Intense Competition Fuels Capital Source Convergence in 2018

Distinctions among capital sources are blurring as the global search for yield heats up, intermediaries and lenders concurred at MBA’s annual finance conference last week in San Diego.

From left to right: Byron Boston, president, CEO & co-investment officer of Dynex Capital; Daniel Baker, executive vice president of KeyBank Real Estate Capital; Jeff Friedman, co-founder of Mesa West Capital; and Mark Williams, managing director of Eastdil Secured.

The boundaries between major capital sources are becoming indistinct, spurred on by the influx of market participants chasing yield. More often, well-established financial institutions are crossing over into commercial real estate through mergers and acquisitions, while debt funds are increasingly taking market share from more traditional financing sources—all to fit different niches within the capital stack. Last night at the Mortgage Bankers Association CREF/Multifamily Finance Conference in San Diego, industry experts representing a variety of capital providers discussed these and other trends reshaping the competitive landscape in 2018.

Five years ago, we did transactions with 80 different lenders. Last year, that number was 130,” said Daniel Baker, executive vice president of KeyBank Real Estate Capital, which underwrites, originates and distributes permanent mortgage financing through a number of vehicles, including Freddie Mac, Fannie Mae, CMBS, FHA and direct placements. Baker attributed the spike in new entrants to the wealth of available capital coming in from a variety of sources.

There’s so much pent-up demand from foreign capital providers,” Baker offered as an example, adding that international investors continue to be drawn to debt funds as an alternative financing source. In the past year, he’s also observed that these non-bank groups have responded by tightening their pricing to be more in line with banks. Meanwhile, banks continue to pull back on construction lending amid stricter underwriting standards and concerns of oversupply, creating more opportunities for alternative capital providers.

The draw of U.S. assets

Mark Williams, managing director of Eastdil Secured, concurred that offshore investors continue to be drawn to U.S. real estate assets, due to the market’s strong property fundamentals, comparably low interest rates and relative stability: “Over the past 10 years, volatility has been very low.” But more recently, Williams has noticed a standoff between sellers holding out for rates to go down and buyers wanting to be compensated correctly.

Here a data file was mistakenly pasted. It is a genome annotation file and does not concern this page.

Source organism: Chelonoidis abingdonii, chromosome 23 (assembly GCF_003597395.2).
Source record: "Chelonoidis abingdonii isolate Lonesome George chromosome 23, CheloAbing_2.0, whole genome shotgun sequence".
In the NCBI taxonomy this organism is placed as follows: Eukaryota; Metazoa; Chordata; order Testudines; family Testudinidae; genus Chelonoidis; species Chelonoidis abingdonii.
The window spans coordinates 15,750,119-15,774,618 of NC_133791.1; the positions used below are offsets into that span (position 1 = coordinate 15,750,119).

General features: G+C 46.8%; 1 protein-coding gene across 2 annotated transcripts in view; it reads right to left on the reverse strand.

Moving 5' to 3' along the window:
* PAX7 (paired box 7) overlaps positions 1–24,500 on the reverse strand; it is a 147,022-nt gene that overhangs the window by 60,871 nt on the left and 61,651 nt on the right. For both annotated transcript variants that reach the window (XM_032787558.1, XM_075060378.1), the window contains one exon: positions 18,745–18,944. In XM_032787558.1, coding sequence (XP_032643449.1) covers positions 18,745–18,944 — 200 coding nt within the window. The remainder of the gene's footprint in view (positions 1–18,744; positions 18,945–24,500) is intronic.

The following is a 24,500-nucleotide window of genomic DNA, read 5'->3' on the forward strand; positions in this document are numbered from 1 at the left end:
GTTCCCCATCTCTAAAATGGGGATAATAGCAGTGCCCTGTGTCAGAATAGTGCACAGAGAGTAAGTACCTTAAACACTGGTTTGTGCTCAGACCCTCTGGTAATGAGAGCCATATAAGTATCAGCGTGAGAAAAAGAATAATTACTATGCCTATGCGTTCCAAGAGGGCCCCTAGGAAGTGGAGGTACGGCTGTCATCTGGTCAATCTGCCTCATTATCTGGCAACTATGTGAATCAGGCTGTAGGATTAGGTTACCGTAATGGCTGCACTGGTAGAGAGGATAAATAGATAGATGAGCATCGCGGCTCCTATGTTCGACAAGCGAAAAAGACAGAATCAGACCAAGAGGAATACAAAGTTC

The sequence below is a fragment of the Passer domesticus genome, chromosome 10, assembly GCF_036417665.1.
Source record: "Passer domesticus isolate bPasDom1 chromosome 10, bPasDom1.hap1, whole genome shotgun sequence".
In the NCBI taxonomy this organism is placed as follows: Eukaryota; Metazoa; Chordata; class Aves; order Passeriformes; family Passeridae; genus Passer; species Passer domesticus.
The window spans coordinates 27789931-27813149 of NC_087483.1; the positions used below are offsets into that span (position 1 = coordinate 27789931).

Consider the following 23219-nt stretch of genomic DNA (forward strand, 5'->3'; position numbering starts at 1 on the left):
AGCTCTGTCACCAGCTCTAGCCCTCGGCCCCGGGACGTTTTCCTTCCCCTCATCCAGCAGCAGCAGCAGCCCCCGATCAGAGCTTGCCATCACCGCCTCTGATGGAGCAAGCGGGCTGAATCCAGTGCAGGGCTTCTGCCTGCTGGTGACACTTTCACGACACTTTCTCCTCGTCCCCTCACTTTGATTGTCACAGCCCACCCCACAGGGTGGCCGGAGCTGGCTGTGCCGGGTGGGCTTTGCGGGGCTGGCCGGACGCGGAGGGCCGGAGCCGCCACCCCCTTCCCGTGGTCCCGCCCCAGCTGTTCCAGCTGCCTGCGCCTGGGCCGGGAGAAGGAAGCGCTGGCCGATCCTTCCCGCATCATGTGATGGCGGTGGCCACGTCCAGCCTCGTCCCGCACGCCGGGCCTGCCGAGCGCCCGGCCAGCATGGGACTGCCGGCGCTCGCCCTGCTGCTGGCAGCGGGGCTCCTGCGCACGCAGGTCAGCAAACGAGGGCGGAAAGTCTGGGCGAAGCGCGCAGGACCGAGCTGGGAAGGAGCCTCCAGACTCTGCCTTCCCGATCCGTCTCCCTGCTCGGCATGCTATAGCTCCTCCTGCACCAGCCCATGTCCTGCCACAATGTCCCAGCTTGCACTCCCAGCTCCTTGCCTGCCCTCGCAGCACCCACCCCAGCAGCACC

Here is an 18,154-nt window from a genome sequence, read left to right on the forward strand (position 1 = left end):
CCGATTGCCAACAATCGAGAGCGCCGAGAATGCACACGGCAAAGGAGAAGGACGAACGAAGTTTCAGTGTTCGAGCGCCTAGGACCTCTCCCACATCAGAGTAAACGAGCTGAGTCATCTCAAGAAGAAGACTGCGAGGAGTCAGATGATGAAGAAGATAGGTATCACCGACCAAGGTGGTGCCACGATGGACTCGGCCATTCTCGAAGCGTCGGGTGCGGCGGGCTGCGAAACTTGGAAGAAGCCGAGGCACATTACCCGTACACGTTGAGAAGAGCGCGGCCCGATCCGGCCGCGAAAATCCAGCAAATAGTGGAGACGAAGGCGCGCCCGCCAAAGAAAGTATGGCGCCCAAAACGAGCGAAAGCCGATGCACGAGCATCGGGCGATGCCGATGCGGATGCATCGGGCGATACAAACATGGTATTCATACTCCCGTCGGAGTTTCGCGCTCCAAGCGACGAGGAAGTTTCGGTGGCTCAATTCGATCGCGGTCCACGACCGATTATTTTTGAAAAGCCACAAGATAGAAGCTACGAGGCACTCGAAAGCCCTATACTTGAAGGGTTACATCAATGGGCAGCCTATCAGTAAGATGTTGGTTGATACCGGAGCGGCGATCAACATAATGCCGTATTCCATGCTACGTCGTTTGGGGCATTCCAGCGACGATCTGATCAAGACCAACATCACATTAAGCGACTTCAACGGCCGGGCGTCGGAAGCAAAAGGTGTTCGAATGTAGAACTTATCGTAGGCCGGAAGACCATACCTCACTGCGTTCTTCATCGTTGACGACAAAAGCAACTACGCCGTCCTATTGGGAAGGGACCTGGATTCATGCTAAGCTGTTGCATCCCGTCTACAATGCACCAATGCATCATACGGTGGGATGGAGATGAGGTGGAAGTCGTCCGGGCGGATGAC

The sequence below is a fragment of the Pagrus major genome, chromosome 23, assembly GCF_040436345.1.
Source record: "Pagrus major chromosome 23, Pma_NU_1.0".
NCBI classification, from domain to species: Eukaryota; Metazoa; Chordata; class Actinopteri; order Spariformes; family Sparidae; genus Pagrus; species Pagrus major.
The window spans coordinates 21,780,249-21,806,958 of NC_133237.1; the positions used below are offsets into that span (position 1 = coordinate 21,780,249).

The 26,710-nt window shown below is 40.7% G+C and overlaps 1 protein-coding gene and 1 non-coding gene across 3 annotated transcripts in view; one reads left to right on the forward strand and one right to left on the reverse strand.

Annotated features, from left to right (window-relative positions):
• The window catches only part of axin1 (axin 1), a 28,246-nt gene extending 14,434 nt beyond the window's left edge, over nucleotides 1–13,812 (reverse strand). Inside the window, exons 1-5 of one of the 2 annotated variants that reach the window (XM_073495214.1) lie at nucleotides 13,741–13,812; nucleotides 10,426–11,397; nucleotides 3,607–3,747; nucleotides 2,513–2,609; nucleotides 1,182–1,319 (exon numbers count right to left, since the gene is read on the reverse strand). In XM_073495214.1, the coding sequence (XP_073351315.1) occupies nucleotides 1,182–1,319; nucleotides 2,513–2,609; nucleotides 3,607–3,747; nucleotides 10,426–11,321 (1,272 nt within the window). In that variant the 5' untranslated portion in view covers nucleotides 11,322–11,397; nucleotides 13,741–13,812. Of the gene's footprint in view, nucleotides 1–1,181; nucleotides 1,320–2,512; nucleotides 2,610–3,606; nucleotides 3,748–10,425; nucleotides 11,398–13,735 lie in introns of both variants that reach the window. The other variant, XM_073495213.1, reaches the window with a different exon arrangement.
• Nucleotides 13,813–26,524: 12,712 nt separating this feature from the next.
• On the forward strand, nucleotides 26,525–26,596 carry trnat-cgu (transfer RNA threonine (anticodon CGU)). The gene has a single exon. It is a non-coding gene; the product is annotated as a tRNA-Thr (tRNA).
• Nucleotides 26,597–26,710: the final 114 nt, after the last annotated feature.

As a result, he said, spreads have continued to compress, especially since the beginning of 2018, with one possible effect being that China will reemerge as a primary source of foreign pension capital as its middle class expands. For Eastdil—which specializes in financing institutional property and portfolio deals for office, industrial, retail and multifamily assets—this trend would be beneficial.

Co-founder of Mesa West Capital Jeff Friedman cited increased merger activity by firms outside of real estate as one of the major shifts in the competitive landscape. Last September, Morgan Stanley announced its acquisition of Mesa’s real estate credit platform. Speaking on a conference panel, Friedman explained how the move enables his company to leverage the financial services giant’s global resources, alongside its own, existing domestic relationships.

What we offer is an alternative to the banks, but we’re starting to become an alternative to life companies, as well,” noted Friedman, whose firm provides borrowers with higher-leverage, non-recourse, short- to medium-term mortgages for acquisitions and recapitalizations. When Friedman established Mesa in 2004, there were only a handful of competitors in the market. Today, Friedman noted, there are more participants providing tailored financing solutions to a more diverse group of stakeholders: “What a debt fund can offer is current income and downside protection.”

Pricing struggles

While increased capital inflows are driving down the cost of non-bank financing in the U.S., banks are unlikely to respond by loosening their underwriting standards, Baker claimed, which is a net positive for the credit quality of new loans. But they may increasingly struggle to achieve favorable pricing, he cautioned, adding that the industry should keep an eye on agency lenders. “(The agencies) had a record year, at around $80 billion (in loan originations) in 2017, and they’re also vying to offer fixed-rate products,” said Baker. “The life companies are some of Freddie Mac’s biggest buyers.

So what does this all mean for the commercial real estate lending market in 2018? Among capital providers with varying risk appetites, the consensus seems to be that gradual shifts are unlikely to have material effects on transaction volume but the decade-long bull run that we’ve been on may start to lose steam. “If we see rates continue to rise and cap rates rise drastically,” warned Baker, “then the market could cool. But I don’t anticipate a huge correction.